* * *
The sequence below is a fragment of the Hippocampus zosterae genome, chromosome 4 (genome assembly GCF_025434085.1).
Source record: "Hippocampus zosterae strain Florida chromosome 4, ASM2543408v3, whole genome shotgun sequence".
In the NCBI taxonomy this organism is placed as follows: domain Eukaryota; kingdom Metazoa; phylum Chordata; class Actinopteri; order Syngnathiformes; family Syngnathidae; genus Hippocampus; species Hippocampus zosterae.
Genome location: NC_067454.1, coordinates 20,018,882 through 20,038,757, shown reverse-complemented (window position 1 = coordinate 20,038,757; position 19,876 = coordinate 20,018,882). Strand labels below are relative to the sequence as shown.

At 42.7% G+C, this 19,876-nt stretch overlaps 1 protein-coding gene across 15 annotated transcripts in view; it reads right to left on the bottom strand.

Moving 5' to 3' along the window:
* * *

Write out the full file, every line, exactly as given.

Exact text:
The sequence below is a fragment of the Hippocampus zosterae genome, chromosome 4 (genome assembly GCF_025434085.1).
Source record: "Hippocampus zosterae strain Florida chromosome 4, ASM2543408v3, whole genome shotgun sequence".
In the NCBI taxonomy this organism is placed as follows: domain Eukaryota; kingdom Metazoa; phylum Chordata; class Actinopteri; order Syngnathiformes; family Syngnathidae; genus Hippocampus; species Hippocampus zosterae.
Genome location: NC_067454.1, coordinates 20,018,882 through 20,038,757, shown reverse-complemented (window position 1 = coordinate 20,038,757; position 19,876 = coordinate 20,018,882). Strand labels below are relative to the sequence as shown.

At 42.7% G+C, this 19,876-nt stretch overlaps 1 protein-coding gene across 15 annotated transcripts in view; it reads right to left on the bottom strand.

Moving 5' to 3' along the window: